My oral health brochures for patients older than 85 years old with mild cognitive impairment with manual dexterity issues residing in metropolitan and rural/ remote demographics aim to educate the importance of oral health and encourage good daily oral hygiene. Patients older than 85 years are classified as the oldest of the old (Razak et al, 2014, p110) and deterioration in manual dexterity is largely secondary to age-related systemic health changes (Carmeli et al, 2003, p156).
Combined with mild cognitive impairment (a condition that causes a slight but noticeable decline in thinking skills) (Dementia Australia 2014), this further complexes this populations oral health care.
In-depth consideration of these populations circumstances, as well employing compensatory strategies to improve their oral health function has been included in my brochures. Additionally, multiple creative methods have been used to enhance content engagement.
A successful brochure is one that is engaging (Bester et al, 2016, p167) and the opening page should grab the readers interest. To achieve this I included positive, yet realistic images of seniors in the 85+ age group, since research has shown that people are naturally drawn to what is familiar (Karacan & Hayhoe, 2008).
People with mild cognitive impairment have declined memory and concentration (Dementia Australia, 2014). Hence it would be wise to simplify oral hygiene instructions into 6 simple steps. Combining this inspiring title with the subtitle healthy smile, healthy you! along with a fun fact highlighting the interconnection between oral and general health further emphaises the benefits of looking after oral health.
Older adults often take longer to read than young adults and this reduced reading ability is related to declination of sensory and cognitive abilities as we age (Paterson et al, 2013, p1).
Hence large prints (min size 13 font) with plain clear type-face (Calibri) has been used to help my older audience adopt an easier reading method to compensate for their poorer processing of text.
Mild cognitive disability elderly patients have declined reading and processing abilities (Dementia Australia 2014). Additionally, almost half of the countrys adults have literacy skills deemed inadequate to complete daily tasks such as understanding narrative texts (ABS, 2008). To ensure access to a wider audience and reduce misunderstandings, all written materials were prepared in plain English using one or two worder syllables and simple terms. Furthermore, paragraphs are mainly short, in dot points or short sentences to make information easier to process and increase engagement. To help readers rehearse information easier, active instead to passive voicing was used to make instructions clear and simple.
Colour distinguishing becomes more challenging for the elderly compared to younger people (Owsley, 2011) as they require three times the amount of light to see (Atkinson, 2004). Colourful information boxes were used to boost interest. This was contrasted against my blue background, which is the colour found to increase readers mental alertness and trustworthiness of information (Andrew Elliot, 2015, p. 4). Colour coding each oral health step helped organise the information, and reduce the demand on the readers memory and confusion- another compensatory strategy to enhance the readers concentration skills and engagement.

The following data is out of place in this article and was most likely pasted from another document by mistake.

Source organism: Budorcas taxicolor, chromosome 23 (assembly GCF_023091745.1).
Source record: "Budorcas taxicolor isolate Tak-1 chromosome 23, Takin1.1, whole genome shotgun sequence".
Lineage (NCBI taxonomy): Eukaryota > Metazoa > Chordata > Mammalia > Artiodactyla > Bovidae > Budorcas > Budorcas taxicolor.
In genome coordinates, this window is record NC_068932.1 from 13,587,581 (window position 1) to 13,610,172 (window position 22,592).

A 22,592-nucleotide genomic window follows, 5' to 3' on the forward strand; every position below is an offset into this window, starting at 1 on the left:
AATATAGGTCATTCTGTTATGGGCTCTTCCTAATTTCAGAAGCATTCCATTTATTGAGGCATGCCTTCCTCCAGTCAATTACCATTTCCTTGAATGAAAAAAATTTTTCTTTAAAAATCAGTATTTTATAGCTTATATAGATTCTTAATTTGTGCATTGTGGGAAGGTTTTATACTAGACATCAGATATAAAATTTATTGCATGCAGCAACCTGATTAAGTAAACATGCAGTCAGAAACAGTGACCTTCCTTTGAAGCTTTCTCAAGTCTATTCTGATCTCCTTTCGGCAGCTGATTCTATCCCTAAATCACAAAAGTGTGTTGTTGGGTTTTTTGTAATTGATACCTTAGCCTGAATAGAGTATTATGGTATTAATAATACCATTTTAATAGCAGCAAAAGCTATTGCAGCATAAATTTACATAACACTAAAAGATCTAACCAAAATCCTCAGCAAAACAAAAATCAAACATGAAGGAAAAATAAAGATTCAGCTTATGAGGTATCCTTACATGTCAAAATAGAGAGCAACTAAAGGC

Patients with reduced manual dexterity may have a weakened grip (Razak et al, 2014, p. 114) and may experience difficult in grasping items. Multiple adaptive aids such as larger handled toothbrush and elongated handles have been included in the instructions to improve oral hygiene techniques. Visuals and examples have been included to help readers better understand and remember key information.
Oral health in non-metropolitan areas is poorer than metropolitan areas from a combination of fewer dental services, non-fluoridated water supplies and lower socioeconomic factors (NRHA, 2013). In addition, greater distances make dental treatment and purchasing consumer goods more difficult (AIHW, 2013). To account for these disadvantages, oral hygiene tools such as Waterpiks and three-headed toothbrushes have been omitted in my rural brochure. Additional aids like Neutrofluor 5000 toothpaste and Biotene mouthrinse have also been excluded in the rural brochure and replaced with homecare prevention methods such as more frequent consumption of water, good oral hygiene routines and reducing caffeine consumption.
The majority of my audience are likely partially dentate, since patients over 75 years old have on average 24.3 decayed, missing or filled teeth (NSAOH, 2006). Walsh 2017, p.154 stresses that the wearing of partial dentures can lead to up to a six-fold increase in the frequency of root surface caries on adjacent teeth. Hence it would be imperative to include a section on denture hygiene in addition to my brushing, interdental cleaning and additional aids sections. Risk education on sugar consumption was also included to ensure a holistic approach to maintaining oral health. (ADA, 2019)
For non-metropolitan patients, waiting lists for public dental care may be long and access to dental care is disadvantaged due to lesser full time equivalent dentists working per 100,000 people as there are in the cities (NRHA, 2013). To help expand patients options, I decided to include a list of possible alternatives to dental services in their brochure. I have also mentioned that dental schools and Aboriginal Clinics may have free or subsidized treatments with shorter waiting lists than public hospitals to instill incentive to reach out for these alternatives.
My brochures conclude with the need for regular dental check-ups to reinforce that although my brochures do provide general advice for the target groups, personalized care is crucial to maximize oral health care.